Many of the authors we've chosen through the years have published new titles! Here's a list of what to read next from Adult Contemporary authors and enjoy reading throughout the 62 Days of Summer!
As the Civil Rights movement begins to reach the black enclave of Frenchtown in segregated Tallahassee, Elwood Curtis takes the words of Dr. Martin Luther King to heart: He is "as good as anyone." Abandoned by his parents, but kept on the straight and narrow by his grandmother, Elwood is about to enroll in the local black college. But for a black boy in the Jim Crow South of the early 1960s, one innocent mistake is enough to destroy the future. Elwood is sentenced to a juvenile reformatory called the Nickel Academy, whose mission statement says it provides "physical, intellectual and moral training" so the delinquent boys in their charge can become "honorable and honest men." In reality, the Nickel Academy is a grotesque chamber of horrors where the sadistic staff beats and sexually abuses the students, corrupt officials and locals steal food and supplies, and any boy who resists is likely to disappear "out back." Stunned to find himself in such a vicious environment, Elwood tries to hold onto Dr. King's ringing assertion "Throw us in jail and we will still love you." His friend Turner thinks Elwood is worse than naive, that the world is crooked, and that the only way to survive is to scheme and avoid trouble. The tension between Elwood's ideals and Turner's skepticism leads to a decision whose repercussions will echo down the decades. Formed in the crucible of the evils Jim Crow wrought, the boys' fates will be determined by what they endured at the Nickel Academy. Based on the real story of a reform school in Florida that operated for one hundred and eleven years and warped the lives of thousands of children, The Nickel Boys is a devastating, driven narrative that showcases a great American novelist writing at the height of his powers.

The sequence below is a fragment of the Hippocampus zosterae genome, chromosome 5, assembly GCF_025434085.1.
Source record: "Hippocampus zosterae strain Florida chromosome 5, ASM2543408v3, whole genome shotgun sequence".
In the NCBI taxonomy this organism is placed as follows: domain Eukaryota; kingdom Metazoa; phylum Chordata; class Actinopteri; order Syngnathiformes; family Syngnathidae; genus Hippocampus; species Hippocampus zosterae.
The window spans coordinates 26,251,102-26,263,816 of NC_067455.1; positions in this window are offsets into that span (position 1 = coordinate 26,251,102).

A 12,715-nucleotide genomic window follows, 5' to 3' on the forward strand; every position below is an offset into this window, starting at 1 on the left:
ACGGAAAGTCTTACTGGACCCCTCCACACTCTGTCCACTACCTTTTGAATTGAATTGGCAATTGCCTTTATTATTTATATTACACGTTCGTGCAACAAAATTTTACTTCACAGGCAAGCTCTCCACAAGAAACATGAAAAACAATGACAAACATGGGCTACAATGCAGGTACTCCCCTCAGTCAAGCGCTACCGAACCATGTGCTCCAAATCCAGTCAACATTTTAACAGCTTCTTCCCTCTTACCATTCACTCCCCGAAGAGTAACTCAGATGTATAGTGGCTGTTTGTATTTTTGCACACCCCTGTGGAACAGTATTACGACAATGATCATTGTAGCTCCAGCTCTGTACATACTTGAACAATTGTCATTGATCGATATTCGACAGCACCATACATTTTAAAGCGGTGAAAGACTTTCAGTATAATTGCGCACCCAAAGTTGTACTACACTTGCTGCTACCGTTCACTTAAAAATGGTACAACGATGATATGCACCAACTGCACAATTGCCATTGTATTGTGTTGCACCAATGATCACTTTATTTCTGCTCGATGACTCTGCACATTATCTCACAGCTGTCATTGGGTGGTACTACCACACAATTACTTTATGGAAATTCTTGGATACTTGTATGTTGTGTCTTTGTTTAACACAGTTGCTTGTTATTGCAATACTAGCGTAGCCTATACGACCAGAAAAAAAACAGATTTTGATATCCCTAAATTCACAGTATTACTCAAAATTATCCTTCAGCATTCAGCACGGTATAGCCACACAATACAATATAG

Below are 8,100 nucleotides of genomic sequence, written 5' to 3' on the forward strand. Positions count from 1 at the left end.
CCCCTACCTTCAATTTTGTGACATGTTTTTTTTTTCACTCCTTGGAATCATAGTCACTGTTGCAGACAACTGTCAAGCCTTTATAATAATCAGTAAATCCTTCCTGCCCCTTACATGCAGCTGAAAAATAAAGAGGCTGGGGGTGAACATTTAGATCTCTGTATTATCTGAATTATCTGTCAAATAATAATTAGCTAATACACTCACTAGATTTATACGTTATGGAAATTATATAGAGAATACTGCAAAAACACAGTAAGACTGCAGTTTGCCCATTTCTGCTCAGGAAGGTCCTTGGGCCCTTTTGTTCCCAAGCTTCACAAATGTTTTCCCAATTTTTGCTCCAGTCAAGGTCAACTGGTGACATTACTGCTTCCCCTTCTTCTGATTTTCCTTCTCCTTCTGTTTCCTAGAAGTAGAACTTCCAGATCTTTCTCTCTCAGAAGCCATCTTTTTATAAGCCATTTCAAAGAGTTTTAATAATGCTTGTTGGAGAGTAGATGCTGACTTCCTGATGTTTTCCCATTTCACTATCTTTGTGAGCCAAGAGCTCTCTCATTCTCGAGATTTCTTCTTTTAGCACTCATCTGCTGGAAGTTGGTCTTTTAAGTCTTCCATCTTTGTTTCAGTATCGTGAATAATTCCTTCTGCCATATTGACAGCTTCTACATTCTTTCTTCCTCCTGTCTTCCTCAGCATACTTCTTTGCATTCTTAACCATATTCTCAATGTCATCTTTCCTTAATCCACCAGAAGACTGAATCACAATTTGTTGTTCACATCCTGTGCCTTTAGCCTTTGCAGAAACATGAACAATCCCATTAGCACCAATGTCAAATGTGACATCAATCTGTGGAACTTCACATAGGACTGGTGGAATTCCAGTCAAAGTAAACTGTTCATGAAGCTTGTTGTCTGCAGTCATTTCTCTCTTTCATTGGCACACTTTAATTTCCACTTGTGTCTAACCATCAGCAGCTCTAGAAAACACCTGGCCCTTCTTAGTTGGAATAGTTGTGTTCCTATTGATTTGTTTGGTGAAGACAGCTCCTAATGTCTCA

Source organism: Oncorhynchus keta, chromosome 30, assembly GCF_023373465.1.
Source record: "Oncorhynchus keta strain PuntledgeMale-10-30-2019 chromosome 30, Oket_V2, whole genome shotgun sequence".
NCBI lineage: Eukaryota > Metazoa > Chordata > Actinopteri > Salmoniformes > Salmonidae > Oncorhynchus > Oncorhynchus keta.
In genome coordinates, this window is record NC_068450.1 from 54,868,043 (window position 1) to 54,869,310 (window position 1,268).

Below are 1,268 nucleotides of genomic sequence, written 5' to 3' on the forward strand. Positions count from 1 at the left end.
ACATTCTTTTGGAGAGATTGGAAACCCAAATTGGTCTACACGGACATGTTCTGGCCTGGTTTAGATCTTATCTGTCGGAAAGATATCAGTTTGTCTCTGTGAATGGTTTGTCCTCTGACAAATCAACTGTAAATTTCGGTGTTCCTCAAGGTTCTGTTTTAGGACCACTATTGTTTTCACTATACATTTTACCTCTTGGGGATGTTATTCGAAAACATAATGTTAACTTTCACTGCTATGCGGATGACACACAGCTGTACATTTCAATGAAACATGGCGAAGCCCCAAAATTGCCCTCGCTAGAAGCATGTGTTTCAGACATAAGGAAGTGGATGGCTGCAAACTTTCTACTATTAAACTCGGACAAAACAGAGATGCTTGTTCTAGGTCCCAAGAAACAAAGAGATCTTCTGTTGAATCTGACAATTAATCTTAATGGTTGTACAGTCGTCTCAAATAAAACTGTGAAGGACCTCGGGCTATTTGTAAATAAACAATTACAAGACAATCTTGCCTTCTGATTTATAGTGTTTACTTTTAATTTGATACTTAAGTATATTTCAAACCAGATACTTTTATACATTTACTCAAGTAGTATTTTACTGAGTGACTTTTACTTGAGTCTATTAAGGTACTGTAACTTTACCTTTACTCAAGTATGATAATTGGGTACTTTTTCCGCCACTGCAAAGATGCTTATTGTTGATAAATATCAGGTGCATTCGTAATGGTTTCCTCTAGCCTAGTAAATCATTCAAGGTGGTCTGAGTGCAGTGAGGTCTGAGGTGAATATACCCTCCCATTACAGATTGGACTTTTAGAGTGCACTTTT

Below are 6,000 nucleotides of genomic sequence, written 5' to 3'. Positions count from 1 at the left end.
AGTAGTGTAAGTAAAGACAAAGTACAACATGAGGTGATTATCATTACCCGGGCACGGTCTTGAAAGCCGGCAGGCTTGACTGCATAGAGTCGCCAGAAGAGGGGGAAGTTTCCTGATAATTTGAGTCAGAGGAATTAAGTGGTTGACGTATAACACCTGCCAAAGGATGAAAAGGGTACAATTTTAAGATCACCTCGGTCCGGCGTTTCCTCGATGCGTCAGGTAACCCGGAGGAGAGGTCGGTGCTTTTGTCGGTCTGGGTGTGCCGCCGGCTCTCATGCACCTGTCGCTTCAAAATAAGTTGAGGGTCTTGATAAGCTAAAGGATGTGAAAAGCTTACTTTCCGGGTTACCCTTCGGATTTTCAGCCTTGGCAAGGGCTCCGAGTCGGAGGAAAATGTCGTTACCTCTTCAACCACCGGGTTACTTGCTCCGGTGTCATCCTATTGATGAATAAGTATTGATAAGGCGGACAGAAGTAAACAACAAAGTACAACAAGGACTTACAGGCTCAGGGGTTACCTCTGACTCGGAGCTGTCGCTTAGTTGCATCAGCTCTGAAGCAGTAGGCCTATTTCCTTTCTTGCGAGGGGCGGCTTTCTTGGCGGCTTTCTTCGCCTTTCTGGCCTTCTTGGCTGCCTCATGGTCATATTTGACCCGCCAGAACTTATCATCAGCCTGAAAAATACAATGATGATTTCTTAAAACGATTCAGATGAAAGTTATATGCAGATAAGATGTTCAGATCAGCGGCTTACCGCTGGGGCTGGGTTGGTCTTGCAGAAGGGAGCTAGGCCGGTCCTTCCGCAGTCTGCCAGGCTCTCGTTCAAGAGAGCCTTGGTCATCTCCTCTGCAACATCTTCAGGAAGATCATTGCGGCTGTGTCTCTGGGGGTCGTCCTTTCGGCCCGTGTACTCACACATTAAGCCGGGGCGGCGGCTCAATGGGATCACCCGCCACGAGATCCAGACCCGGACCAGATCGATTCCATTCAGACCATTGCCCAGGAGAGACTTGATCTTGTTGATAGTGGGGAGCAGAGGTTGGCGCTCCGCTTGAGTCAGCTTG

It is 1914, and the world has been on the brink of war so often, many New Yorkers treat the subject with only passing interest. Eliza Ferriday is thrilled to be traveling to St. Petersburg with Sofya Streshnayva, a cousin of the Romanovs. The two met years ago one summer in Paris and became close confidantes. Now Eliza embarks on the trip of a lifetime, home with Sofya to see the splendors of Russia: the church with the interior covered in jeweled mosaics, the Rembrandts at the tsar's Winter Palace, the famous ballet. But when Austria declares war on Serbia and Russia's imperial dynasty begins to fall, Eliza escapes back to America, while Sofya and her family flee to their country estate. In need of domestic help, they hire the local fortune-teller's daughter, Varinka, unknowingly bringing intense danger into their household. On the other side of the Atlantic, Eliza is doing her part to help the White Russian families find safety as they escape the revolution. But when Sofya's letters suddenly stop coming, she fears the worst for her best friend. From the turbulent streets of St. Petersburg and aristocratic countryside estates to the avenues of Paris where a society of fallen Russian émigrés live to the mansions of Long Island, the lives of Eliza, Sofya, and Varinka will intersect in profound ways. In her newest powerful tale told through female-driven perspectives, Martha Hall Kelly celebrates the unbreakable bonds of women's friendship, especially during the darkest days of history.